“It’s super stressful, but I like to say it’s good stress,’’ Wilson said. “It’s a blessing to be in this position. I won’t lie, this is the most stressful three months I’ve had in my life. So much is riding how you perform on a certain day. You can wake up not feeling good one morning and then what. I’m a competitor and I love doing this. Getting to the next level is my dream. This is what it takes.’’
Olave’s goal was to show the NFL that he can run routes inside and outside.
“I feel like I’m versatile, and I wanted to show teams,’’ he said. “I’m glad we got it in today. I think I did good. I think I showed that I can run any route.’’
At one point, Olave was a mere three-star prospect coming out of southern California.
Ohio State head coach Ryan Day offered him a scholarship, and then the rest of the big boys followed.
Now, he’s set to make a lot of money.
“Growing up, you dream of being in this position,’’ Olave said. “This is a huge opportunity. I’m taking it day by day and not taking anything for granted. This is a dream come true. Growing up, watching the draft and watching the combine and watching everybody’s pro day and finally being here, it’s a huge blessing. I’ve got to take this opportunity and run with it.’’
Tailback Master Teague isn’t supposed to be drafted, but he spoke about his religious faith and doing the best that he can in going through the process.
Teague could have returned for another college season, but intimated that there wouldn’t have been enough carries for him with the emergence of TreVeyon Henderson and Miyan Williams.
In 2021, he was limited to eight games because of injuries and falling back on the depth chart. He ran for 355 yard and eight touchdowns, whereas the totals were 789 yards in 2019 and 514 yards in 2020.
“This last year wasn’t what I would have liked it to be,’’ Teague said. “The last couple of years before that were a lot better. I’m still not where I know I can be and what I can do. I’m still hungry to show what I have.’’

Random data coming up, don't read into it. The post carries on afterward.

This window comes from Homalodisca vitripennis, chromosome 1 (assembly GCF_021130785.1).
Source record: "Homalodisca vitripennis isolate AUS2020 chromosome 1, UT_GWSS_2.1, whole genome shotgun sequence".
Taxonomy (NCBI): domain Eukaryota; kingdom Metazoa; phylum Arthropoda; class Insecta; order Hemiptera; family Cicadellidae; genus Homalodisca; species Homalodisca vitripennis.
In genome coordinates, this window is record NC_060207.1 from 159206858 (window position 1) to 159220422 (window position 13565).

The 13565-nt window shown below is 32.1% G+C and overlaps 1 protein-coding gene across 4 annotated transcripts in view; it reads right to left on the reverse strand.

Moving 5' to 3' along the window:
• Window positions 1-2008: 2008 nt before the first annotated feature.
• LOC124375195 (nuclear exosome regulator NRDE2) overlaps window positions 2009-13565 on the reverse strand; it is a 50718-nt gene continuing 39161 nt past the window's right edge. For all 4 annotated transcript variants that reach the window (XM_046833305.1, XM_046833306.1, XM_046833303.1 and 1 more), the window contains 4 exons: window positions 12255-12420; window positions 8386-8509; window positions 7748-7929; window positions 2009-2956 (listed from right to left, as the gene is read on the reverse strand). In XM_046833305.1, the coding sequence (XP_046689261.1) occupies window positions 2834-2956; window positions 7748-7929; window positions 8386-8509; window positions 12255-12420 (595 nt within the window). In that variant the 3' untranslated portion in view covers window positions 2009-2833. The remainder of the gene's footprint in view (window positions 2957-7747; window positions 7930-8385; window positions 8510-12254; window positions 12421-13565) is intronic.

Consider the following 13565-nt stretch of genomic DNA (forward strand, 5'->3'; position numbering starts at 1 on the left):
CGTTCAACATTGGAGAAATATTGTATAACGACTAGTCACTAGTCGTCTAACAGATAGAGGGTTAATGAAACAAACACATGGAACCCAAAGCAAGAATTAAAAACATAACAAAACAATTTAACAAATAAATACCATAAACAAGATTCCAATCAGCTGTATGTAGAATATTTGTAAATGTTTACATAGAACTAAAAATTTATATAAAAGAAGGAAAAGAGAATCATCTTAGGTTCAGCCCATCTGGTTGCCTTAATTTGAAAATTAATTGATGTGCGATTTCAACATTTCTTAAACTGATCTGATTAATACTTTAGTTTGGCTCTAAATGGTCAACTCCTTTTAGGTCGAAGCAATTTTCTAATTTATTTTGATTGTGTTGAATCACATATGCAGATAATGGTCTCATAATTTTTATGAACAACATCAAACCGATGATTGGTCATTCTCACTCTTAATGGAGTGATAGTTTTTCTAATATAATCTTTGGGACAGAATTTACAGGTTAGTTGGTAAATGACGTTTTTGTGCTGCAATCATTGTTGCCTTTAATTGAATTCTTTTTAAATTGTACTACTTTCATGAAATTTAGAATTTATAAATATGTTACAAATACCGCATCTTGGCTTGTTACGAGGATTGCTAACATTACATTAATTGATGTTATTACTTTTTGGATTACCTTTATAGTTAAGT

What about his day?
“It definitely felt good. I gave it my best effort,’’ Teague said. “The numbers I did were around where I wanted to be.’’
Actually, Teague was something else. He ran the 40 in 4.44 seconds – that from a 226-pounder – had a vertical league of 36 inches, a standing broad jump of 10 feet, 11 inches and bench-pressed 225 pounds 27 times.
He was not invited to the combine, and one could tell that it still stings him.
“It was frustrating,’’ Teague said. “I guess I understand it. I don’t really know. I’m just glad to be out here and showing what I can do. I’m glad for the day.’’
Teague has been working out with Michael Johnson Performance, the company of the former Olympic 400-meter gold medalist.
He wants to show scouts that he has the speed to get to the second level.
“But you also have to be dirty and gritty, and I know that I can do that,’’ Teague said.
Pass protection and catching the football also is something he must show. He caught 35 passes in his career.
“A lot of times people second-guess big backs about whether they can catch,’’ Teague said. “Can he catch? I can catch. It might not be as pretty as some receivers as Olave, but I can work at it. I can definitely catch. Hopefully, I showed that today. I’m confident in my hands. Hopefully, I showed that and answered some of the second-guessing.’’